Explainer-Can technology solve the global climate crisis? By Reuters

Explainer-Can technology solve the global climate crisis? By Reuters

© Reuters. FILE PHOTO: Silja Yraola, an employee of Icelandic startup Carbfix, enters the dome with injection well at its facility in Olfus, Iceland, November 21, 2023. Icelandic startup Carbfix is the world’s first CO2 mineral storage operator, permanently sequeste

By Timothy Gardner

(Reuters) – Governments and investors are pouring billions of dollars into emerging technologies to combat global warming in long-shot bets that entrepreneurship can help lead the way to a climate-friendly world.

As officials from nearly 200 countries seek to forge agreements at the U.N. COP28 climate summit in Dubai this month, they will also be considering deployment of the nascent technologies.

The amount invested worldwide by venture capital and private equity into climate technology startups – in projects ranging from carbon capture and green hydrogen, to food waste reduction and cleaning up heavy industry – totaled $490 billion this year, according to a report by accounting firm PwC.

While that’s down 40% from 2022 as economic uncertainty, stubborn inflation and high interest rates bite, it marks a relatively healthy showing given the investments across all business sectors dropped 50% over the same period, PwC said.

Here are some of the investment trends:


The world emits around 37 billion metric tons of planet-warming carbon dioxide from fossil fuel and industry each year. One family of technologies, called carbon capture and storage, would tackle that by trapping those emissions before they reach the atmosphere, and storing them underground or using them to make products.

A big question, though, is whether it can work given the costs and the amount of energy required. The International Energy Agency, the West’s energy watchdog, said in November that the oil and gas industry is relying excessively on carbon capture, and called the approach an implausible “illusion”.

Even so, carbon removal is attracting loads of money.

The United States this year, for example, announced it would grant more than $1 billion to two carbon removal projects, in Texas and Louisiana, that would suck more than 2 million metric tons of carbon emissions per year from the sky using a carbon removal technique called direct air capture.


Fusion, can generate massive amounts of zero-emissions power by harnessing the energy produced from pushing atoms together, instead of splitting them apart. But the reaction is hard to produce, and harness any energy it generates to the grid.

Investments in fusion slipped this year, part of the broader trend in declining venture investment. International fusion companies raised about $1.4 billion in mostly private money according to the Fusion Industry Association, down from about $2.83 billion in new investment last year.

On the hopeful side for fusion, the number of companies getting investments rose to 43 from 33, spanning a dozen countries, according to the FIA, including the U.S. which has about 25 companies. Other countries pursuing fusion include Australia, China, Germany, Japan, and the UK.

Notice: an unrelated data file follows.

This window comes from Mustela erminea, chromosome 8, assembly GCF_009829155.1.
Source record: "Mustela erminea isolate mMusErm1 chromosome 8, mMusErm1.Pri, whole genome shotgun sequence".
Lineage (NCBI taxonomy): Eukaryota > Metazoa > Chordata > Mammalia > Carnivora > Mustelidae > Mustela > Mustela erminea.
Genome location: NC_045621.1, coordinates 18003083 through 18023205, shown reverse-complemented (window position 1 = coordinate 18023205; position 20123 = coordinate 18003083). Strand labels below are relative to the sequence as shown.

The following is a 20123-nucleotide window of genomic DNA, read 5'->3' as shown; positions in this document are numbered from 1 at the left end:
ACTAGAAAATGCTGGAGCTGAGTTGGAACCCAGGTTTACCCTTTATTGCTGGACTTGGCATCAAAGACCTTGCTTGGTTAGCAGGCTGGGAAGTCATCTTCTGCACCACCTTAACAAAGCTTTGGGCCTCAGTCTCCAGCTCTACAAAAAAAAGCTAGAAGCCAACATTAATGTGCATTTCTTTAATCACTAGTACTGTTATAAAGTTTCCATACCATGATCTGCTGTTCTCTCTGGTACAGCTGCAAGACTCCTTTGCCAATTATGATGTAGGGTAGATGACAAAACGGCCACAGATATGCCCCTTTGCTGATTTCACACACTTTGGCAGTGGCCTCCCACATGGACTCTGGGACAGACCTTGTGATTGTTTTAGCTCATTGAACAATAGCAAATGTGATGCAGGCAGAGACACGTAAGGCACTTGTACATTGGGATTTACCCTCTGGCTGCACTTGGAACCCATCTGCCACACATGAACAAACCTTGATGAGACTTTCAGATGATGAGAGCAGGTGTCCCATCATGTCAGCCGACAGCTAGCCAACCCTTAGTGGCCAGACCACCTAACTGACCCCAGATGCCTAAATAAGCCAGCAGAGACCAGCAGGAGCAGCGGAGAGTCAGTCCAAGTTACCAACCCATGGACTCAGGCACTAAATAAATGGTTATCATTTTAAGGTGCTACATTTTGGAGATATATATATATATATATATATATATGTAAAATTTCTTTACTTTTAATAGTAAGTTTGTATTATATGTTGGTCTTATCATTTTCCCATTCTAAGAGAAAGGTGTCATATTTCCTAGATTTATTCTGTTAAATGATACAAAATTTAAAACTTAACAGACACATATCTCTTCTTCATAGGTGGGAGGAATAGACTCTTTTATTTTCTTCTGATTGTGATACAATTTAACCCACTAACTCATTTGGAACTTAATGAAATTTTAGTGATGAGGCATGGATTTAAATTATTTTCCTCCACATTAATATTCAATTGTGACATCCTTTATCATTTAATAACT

John Kerry, President Joe Biden’s climate envoy, is expected to announce at COP28 a global strategy in nuclear fusion.


Hydrogen is a fuel that can be made by electrolyzing water, and which burns clean. If it is produced using renewables like wind or solar power, as opposed to fossil fuel generated power, it is called green hydrogen. If it is produced with nuclear power, its called “pink” or “purple” hydrogen.

The U.S. is trying to kickstart clean hydrogen, and in October announced $7 billion in grants to seven “hydrogen hub” projects across the country. The U.S. Inflation Reduction Act also provides tax credits for hydrogen production.

Governments and companies think green hydrogen could be a way to clean up hard-to-decarbonize industries like steel and cement-making and other industrial manufacturing. But like carbon removal, it is expensive and energy intense, meaning it is unclear if it is doable at scale.

PwC said technologies like green hydrogen and reducing food waste have relatively high emissions reduction potential, but are receiving a small share of start-up investment. In 2023, green hydrogen got 3.9% of global climate-tech venture funding, while food waste got 0.7%, it said.


There are scores of other technologies in development that promise to be game-changers for the climate – if they survive. They include everything from lab-grown meat, to advanced batteries, to insects as a food source.

Among them, lab-grown meat has made some advancements this year. In June, U.S. regulators cleared the first sales of chicken grown from cells in a vat. The meat was served in small portions at high-end restaurants.

The industry says that if it manages to overcome high costs, challenges to scaling up production, and the ‘ick-factor’, it could revolutionize agriculture and eliminate the considerable emissions related to raising livestock.


Companies in the U.S. still get the most climate tech investment at around 49% of the global total, according to Deloitte, a professional services network.

But other countries have been eating into that share. Funding in China, for example, was 22% from 2020 to 2023, up from 2% in 2010 to 2014, while it has also increased in France, the UK and India and in other countries in Asia and Africa.

David Schatsky, a managing director at Deloitte, said investments in biofuels development has risen in Asia, while electric bike and motorcycle companies are doing well in Africa.

“Entrepreneurship taking hold outside of the developed world has the potential to help attract more capital to these regions if an ecosystem around climate-related technologies can arise,” Schatsky said.


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